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Need For Public-Private Partnership Amidst COVID-19

The Coronavirus will most certainly offer new resilience opportunities for innovators as the PPP market recalibrates.[i] 

While the economy was hit hard by the pandemic, no sector was unharmed. Even the infrastructure sector has suffered a huge impact due to the ongoing health crisis. This is where the need for Public-Private Partnerships (PPPs) arises; which would help in overcoming the financial problems and help in developing the economy through a positive contribution. PPP provides an option of innovation in the public property while ensuring the best possible quality with the least possible finance through the help of the Request of Proposals (RFP) in bidding. 


Public-Private Partnership commonly known as PPP or 3P is a collaboration between one or more public sector companies and one or more private sector companies. It is usually undertaken for the completion of a specific project or to provide a specific kind of service to the members of the society. In general, PPPs are used for developing the infrastructure of countries such as highways, public transportation, toll booths, etc. While talking about the specific services, during the current scenario of COVID-19, PPPs are being used to establish labs to maximize the testing capacity.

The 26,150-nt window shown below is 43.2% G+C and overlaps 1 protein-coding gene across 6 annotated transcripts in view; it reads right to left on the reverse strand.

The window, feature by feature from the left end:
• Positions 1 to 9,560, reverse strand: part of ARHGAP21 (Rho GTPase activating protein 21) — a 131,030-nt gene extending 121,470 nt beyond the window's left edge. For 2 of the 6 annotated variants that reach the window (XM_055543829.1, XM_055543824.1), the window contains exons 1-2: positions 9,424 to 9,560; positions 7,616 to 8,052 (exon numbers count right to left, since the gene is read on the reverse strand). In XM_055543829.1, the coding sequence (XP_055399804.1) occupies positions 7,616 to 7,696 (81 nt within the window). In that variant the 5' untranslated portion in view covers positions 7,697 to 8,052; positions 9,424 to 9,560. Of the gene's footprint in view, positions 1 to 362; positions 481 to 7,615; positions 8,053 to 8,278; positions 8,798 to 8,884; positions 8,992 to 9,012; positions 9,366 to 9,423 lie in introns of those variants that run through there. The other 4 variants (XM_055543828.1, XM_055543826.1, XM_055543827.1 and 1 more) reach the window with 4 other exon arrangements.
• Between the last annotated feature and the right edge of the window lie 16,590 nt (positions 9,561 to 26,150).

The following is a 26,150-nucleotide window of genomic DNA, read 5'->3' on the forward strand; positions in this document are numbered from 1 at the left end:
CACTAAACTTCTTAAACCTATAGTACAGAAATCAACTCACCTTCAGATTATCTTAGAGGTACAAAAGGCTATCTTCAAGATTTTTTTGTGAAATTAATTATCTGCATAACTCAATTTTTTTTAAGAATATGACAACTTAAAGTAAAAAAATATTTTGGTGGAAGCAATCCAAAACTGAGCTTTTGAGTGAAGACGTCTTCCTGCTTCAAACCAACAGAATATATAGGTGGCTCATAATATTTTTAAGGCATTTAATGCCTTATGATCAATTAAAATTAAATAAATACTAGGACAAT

Some noticeable projects such as the Mumbai Metro Line 1, Hyderabad Metro, Delhi Gurgaon Expressway, Gangavaram Port, Latur Water Supply Project are examples of PPPs in India. Even the Eiffel Tower is an example of the PPP under the Build, Operate, and Transfer (BOT) model. Such a partnership helps to ensure expertise in a given project with optimum utilization of resources and promotes “innovation by providing better public services through improved efficiency”[ii].


The infrastructure, construction, and real estate sector are the second most important employment generator in India. COVID-19 has caused a huge blow to the economy and that has impacted all the sectors on an unequal basis. There is a high possibility that the impact of the virus would be “worse than that of the 2008 financial crisis”[iii].
The infrastructure is bound to suffer due to lack of demand which in turn is due to lower purchasing power parity of the consumers. Moreover, real estate has also declined due to the impact of the virus. Owing to such a huge impact on the infrastructure sector a viable solution is to be found to decrease the impact of the virus on the Indian economy and other economies. A well planned PPP could thus ensure to cushion the blow to the economy by providing various benefits.


The benefits that PPPs provide are manifold, from ensuring the optimum use of resources to the best quality of services. PPPs have proved to ensure that no stone remains unturned and a well planned PPP outweighs the disadvantages that may come in its way. Certain benefits of such a partnership have been enlisted below:
Ø The first and foremost benefit of PPPs is that they have access to private finance, hence solving the issue of raising capital.
Ø The efficiency of the private sector is much more than that of the public sector; PPP helps in ensuring properly skilled workers as well as “transfers the risk to the private sector”[iv].
Ø A lot of incentives are provided to the private sector while working on such a project and there is also a reduction in the life cycle costs such as the operating costs, construction costs, etc.
Ø There is also large transparency in the PPP projects, thus reducing corruption as well as red-tapism from the side of the public sector. The process is based on the bidding process hence ensuring transparency.